The registration of Transform® Isoclast active insecticide, as an early season pest control option in Macadamias has helped enable growers to integrate Pest Management (IPM) techniques throughout the growing season.
Transform is now registered for the control of Macadamia Lace bugs (MLB), adding further value when used to control fruit spotting bug and banana spotting bug.
MLB is a small sap-feeding insect which attacks flower buds at early nutset stage. MLB feed directly on flower racemes, which causes flowers to desiccate resulting in significant crop losses.
Northern NSW Macadamia grower and consultant, Stephen McLean said the crop was important for the area but there was a lot of community scrutiny towards spraying chemicals.
“I think it is always good to be responsible and go the softer options, where you can. It is important to take on new chemistry along with cultural practices and other biological controls you can incorporate," he said.
“I've got a bit of hope for Transform. We've got Lace bug as a big flowering issue for us in the past. We've used things like diazinon as a pre-flower, which is quite effective, but it is a product that is up for review. It is pretty hard on beneficials as well and it is not really nice for the user.”
Mr Annetts said Lace bug was an important pest and attacks early in flowering with the potential to completely take the yield.
Corteva Agriscience Horticultural Manager, Nick Koch, said the new pest on the Transform label complemented the existing pests of fruit spotting bug and banana spotting bug.
“One of the most positive attributes of Transform is its selectivity to key beneficial insects.”
“The natural biological controls that exist in the orchard are conserved because Transform selectively controls the pests whilst preserving beneficial insects.”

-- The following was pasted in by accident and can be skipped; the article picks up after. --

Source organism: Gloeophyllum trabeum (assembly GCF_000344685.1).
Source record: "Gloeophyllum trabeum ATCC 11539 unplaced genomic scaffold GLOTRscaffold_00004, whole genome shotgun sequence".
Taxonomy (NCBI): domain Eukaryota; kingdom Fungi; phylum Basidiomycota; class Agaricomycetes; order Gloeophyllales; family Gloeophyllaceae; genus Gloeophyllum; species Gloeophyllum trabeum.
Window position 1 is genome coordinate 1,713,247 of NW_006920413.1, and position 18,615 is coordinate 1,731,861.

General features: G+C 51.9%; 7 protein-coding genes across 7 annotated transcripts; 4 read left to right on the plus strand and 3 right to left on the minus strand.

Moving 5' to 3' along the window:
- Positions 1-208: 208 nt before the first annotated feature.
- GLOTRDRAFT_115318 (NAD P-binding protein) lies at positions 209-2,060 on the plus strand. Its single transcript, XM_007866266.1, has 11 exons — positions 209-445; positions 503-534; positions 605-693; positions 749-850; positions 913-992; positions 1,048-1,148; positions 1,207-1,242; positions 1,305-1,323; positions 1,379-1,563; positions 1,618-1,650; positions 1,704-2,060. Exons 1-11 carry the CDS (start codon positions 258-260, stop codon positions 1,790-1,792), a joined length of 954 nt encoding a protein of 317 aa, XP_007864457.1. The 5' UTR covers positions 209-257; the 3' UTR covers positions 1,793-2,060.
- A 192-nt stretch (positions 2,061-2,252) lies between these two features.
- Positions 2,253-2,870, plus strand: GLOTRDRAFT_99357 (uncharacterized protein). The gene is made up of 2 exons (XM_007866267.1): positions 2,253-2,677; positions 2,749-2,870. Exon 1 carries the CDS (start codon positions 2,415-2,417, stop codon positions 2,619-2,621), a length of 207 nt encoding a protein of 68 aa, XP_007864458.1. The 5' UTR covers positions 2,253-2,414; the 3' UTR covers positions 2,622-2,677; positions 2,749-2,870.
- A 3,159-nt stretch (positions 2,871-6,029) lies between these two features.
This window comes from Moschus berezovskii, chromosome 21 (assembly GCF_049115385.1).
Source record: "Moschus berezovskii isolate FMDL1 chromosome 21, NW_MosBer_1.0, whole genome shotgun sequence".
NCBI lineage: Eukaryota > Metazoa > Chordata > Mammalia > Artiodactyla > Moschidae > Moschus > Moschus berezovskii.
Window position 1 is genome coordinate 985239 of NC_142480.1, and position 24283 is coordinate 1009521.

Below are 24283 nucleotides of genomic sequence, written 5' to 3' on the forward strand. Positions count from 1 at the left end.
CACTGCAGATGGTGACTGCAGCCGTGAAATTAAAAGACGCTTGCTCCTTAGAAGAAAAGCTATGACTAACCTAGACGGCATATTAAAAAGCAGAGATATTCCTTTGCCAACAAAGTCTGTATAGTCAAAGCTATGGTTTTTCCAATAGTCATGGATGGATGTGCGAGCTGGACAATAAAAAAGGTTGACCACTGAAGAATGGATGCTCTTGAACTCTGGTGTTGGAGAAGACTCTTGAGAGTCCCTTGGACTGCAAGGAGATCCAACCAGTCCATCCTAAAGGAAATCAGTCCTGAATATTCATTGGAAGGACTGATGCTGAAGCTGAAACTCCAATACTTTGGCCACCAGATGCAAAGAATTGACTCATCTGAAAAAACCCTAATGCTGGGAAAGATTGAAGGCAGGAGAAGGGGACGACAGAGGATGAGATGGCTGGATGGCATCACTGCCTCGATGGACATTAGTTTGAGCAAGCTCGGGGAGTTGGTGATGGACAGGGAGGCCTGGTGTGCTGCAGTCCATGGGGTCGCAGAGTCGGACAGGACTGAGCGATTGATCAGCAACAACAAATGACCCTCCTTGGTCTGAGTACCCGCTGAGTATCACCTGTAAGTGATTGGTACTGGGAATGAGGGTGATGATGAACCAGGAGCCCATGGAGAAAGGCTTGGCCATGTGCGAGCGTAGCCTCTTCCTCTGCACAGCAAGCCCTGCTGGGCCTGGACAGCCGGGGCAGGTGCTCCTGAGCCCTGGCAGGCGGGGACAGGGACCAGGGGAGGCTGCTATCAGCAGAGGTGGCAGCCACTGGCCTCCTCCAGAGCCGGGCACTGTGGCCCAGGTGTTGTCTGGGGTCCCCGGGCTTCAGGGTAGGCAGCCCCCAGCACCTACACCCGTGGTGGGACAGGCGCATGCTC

“Biological control can help to keep invasive pests underneath the economic thresholds which in turn can reduce the dependency on insecticides.”
He said the three key pests on the label can all be very damaging early in the season and Transform presents an excellent option.
“We can also tie in our other portfolio offerings such as Prodigy, which is a highly selective insecticide for chewing pests particularly flower caterpillar and nut borer and Success Neo for thrips.”
“Growers can manage a season long IPM program where there is a interdependence on biological controls supported by cultural controls and careful management of selective chemical controls."
“Growers are investing significantly in IPM and introducing biological controls to the orchard. Beneficial insects such as trichogamma, a parasitic wasp that lays its eggs into macadamia nutborer work tirelessly for the farmer keeping the nutborers under control, the last thing a grower wants is to use is a broad-spectrum insecticide.”
“Transform has a fantastic fit early on in the season because it enables an Integrated Pest Management program to be successfully implemented in the orchard.”
Mr Koch said an important aspect of all chemicals was to maximise spray coverage through the canopy.
“A lot of the new chemistry coming to market is highly selective and very targeted,” he said. “We need to be able to deliver the chemistry to where it is needed for it to work effectively.”
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